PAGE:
MANY VIEWERS WERE startled to hear George W. Bush and Dick Cheney sound kinder and gentler on the hot-button issue of abortion rights. In the first TV debate, Bush seemed to declare that he would not try to overturn the FDA's decision approving the abortion drug RU-486, that he wouldn't make reversing Roe v. Wade a litmus test for judges, and that he'd seek ''common ground'' on the divisive issue of reproductive rights.
Cheney, debating Joe Lieberman, said he'd look for ways to reach ''across the divide.'' The stance of both Bush and Cheney seemed in sharp contrast to that of the Republican National Convention, where the platform committee ostracized prochoice Republicans and not a single abortion-rights advocate was allowed floor time.
What gives is that reproductive rights groups such as NARAL and Planned Parenthood have mounted a phenomenally successful organizing campaign, and Bush and his handlers can read polls. But despite the posturing and disingenuous answers, neither Bush nor Cheney has fundamentally changed his antiabortion position. ''Bush's stated intent is to use all powers at his disposal to limit choice,'' says Alice Germond, executive vice president of NARAL.
For two years, the NARAL Foundation has been running ''Choice for America'' TV spots in key states, including Michigan, Wisconsin, Ohio, and Pennsylvania. The ads all tap the theme that Americans, and women in particular, have the right to control their own persons.
During the Sydney Olympics, one ad showed a young woman on a high diving board. After gracefully executing a perfect dive, she looks directly at the camera. The narration declares, ''More than anything, I ask for courage. Courage to grow, to make my own decisions, to make mistakes. My life is blessed with so many choices. Please, grant me the strength and wisdom to make the right ones. And the courage, always, to defend my right to do so.''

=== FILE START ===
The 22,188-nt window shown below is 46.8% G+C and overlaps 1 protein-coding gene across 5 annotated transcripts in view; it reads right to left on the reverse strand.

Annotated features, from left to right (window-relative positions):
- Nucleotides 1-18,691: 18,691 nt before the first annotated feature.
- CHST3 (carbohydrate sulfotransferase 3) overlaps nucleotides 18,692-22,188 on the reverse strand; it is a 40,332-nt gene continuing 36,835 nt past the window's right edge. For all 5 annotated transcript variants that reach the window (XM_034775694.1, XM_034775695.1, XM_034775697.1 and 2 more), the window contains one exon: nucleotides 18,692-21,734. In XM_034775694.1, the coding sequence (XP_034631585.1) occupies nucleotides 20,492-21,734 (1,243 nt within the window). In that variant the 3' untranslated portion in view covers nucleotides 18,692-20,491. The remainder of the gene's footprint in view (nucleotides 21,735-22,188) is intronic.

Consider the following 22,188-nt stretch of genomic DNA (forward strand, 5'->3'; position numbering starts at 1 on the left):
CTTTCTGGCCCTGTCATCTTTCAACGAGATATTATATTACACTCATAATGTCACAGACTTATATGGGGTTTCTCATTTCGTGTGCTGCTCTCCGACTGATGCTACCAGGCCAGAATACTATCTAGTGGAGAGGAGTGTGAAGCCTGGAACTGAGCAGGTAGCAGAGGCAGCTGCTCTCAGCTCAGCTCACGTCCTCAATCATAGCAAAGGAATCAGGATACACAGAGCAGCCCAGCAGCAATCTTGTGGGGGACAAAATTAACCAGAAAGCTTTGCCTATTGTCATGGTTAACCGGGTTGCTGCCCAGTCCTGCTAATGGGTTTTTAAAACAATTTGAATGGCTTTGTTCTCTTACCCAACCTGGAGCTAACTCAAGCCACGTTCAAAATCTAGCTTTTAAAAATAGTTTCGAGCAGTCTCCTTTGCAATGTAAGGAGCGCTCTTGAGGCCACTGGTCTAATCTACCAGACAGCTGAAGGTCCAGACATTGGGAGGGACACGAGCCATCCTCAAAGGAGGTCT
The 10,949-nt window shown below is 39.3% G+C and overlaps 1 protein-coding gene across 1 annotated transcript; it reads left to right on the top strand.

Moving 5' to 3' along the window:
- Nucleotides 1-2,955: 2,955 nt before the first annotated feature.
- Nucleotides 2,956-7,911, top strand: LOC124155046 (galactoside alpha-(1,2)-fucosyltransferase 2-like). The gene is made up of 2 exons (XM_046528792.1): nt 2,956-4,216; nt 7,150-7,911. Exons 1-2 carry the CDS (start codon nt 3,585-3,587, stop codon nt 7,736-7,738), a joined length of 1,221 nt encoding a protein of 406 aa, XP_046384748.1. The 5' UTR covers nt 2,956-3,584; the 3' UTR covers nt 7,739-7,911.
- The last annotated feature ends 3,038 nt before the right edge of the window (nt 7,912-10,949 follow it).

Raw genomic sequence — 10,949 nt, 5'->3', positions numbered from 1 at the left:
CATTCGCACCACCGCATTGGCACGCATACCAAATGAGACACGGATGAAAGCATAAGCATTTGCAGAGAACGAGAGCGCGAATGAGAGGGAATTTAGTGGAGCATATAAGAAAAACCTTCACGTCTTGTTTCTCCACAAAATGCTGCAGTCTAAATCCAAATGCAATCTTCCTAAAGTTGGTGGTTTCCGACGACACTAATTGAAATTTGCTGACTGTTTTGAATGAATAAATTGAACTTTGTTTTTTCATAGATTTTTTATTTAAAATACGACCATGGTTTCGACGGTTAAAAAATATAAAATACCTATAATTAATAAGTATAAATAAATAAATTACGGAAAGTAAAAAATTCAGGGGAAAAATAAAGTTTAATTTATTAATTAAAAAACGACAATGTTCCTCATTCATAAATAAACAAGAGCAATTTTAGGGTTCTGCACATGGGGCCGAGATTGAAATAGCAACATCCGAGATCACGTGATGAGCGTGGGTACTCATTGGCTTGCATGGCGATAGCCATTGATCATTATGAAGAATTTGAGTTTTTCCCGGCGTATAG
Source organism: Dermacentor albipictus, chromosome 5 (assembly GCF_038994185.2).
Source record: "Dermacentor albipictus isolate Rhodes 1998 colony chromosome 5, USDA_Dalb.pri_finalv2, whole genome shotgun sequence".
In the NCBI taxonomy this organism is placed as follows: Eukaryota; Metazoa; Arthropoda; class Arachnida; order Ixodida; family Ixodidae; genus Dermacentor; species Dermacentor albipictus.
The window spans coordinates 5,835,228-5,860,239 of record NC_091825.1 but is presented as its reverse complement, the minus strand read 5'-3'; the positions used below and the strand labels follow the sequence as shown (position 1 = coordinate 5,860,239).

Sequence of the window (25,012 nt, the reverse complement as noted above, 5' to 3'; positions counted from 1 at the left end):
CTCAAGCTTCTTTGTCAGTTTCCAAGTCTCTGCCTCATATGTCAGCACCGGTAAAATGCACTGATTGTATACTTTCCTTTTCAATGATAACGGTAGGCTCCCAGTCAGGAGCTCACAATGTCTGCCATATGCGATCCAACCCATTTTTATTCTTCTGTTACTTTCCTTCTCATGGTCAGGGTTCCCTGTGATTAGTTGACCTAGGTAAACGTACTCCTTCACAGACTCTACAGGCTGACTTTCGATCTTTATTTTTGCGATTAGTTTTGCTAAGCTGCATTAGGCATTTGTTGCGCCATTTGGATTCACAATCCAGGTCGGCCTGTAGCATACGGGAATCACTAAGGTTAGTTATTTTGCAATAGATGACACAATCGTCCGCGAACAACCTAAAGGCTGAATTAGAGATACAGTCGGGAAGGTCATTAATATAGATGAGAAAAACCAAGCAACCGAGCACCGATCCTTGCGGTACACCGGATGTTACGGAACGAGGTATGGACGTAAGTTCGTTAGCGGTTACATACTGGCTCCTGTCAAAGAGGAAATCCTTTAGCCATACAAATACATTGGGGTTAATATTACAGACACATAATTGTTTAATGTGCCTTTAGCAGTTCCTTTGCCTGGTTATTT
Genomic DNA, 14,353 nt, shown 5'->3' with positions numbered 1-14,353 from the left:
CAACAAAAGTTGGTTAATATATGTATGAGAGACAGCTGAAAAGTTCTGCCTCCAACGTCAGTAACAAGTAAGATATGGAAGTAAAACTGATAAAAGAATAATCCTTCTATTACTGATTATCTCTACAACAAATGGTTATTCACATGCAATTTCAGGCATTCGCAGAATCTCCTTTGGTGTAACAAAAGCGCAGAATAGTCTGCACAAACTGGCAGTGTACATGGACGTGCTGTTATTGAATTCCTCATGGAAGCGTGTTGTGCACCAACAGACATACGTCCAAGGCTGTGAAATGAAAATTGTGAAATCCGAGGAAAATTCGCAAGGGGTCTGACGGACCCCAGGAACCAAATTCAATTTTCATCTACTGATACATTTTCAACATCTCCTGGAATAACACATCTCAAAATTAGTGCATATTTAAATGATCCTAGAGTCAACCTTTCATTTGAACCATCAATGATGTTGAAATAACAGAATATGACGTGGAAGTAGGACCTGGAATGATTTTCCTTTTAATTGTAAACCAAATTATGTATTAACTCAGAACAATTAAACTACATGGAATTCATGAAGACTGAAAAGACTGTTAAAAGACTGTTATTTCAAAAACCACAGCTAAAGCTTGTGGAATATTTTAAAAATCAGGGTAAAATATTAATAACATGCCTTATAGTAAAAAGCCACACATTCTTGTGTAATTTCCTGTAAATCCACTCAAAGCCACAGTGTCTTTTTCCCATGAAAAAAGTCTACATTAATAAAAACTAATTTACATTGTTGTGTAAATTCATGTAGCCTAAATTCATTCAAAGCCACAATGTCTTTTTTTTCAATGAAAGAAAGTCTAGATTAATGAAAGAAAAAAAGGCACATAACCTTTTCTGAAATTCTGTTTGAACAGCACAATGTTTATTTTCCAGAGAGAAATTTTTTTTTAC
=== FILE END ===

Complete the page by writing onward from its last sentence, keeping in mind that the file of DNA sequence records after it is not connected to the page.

A second ad shows a mother of a 6-year-old daughter learning to ride a bike. As the mother lets go of the bike and the daughter rides, wobbly at first, on her own, the female narrator says: ''I want every good thing in the world for you. I want you to know, right down to your toes, that all of life's choices are open to you. Sure, you'll skin your knee along the way, but you'll learn. That it's your body, your life, and your responsibility. Never give up your freedom to choose. Your dreams are tied to it.''
The tag line for the campaign: What's life without choice?
Besides these TV ads, NARAL, Planned Parenthood, and kindred groups have mobilized millions of supporters on the ground. In the swing states where the ads have been running, polls show that the gap between prochoice and antiabortion voters has widened to a majority of 22 points in Wisconsin, 21 points in Michigan, and 18 points in central Ohio.
Women swing voters tend to be prochoice, and they tend to vote.
After the debates, social conservatives seemed stunned.
Gary Bauer, the antiabortion crusader, wrote in an op-ed column in The New York Times that ''millions of men and women of faith who care about family and life issues [have] had their hearts broken in two consecutive debates as they watched a lackluster defense of the sanctity of life.''
But Bauer's heartbroken allies needn't worry. What we have here is nothing but creative posturing. The Republican Party is still officially committed to overturning Roe v. Wade. Governor Bush has signed 18 pieces of legislation in Texas narrowing reproductive choice.
Review the debates carefully and they reveal nothing but carefully scripted and misleading evasion. Pressed to support RU-486, Bush seemed surprised that the president appoints the head of the FDA. (Anybody who can pronounce Chernomyrdin must know that the chief executive names agency heads.)
Bush offered soothing words, but he did not rule out legislation to ban RU-486, nor did he disown his party's position on Roe v. Wade. Cheney, likewise, feigned surprise that congressional Republicans had sponsored legislation hamstringing access to RU-486, and he and dodged the opportunity to oppose restrictions.
RU-486 revolutionizes the politics of abortion. Antiabortion activists reopened Roe v. Wade by dramatizing ''partial birth abortions,'' their made-up name for a very rare, emergency, late-term procedure. But with an abortion pill, accidental conceptions can be reversed while cells are still microscopic.
If Gore is elected and RU-486 stays legal, the abortion wars are moot. But if Bush wins, RU-486 could be overturned - and so could Roe v. Wade. Talk about a momentous choice.
Robert Kuttner is co-editor of The American Prospect. His column appears regularly in the Globe.
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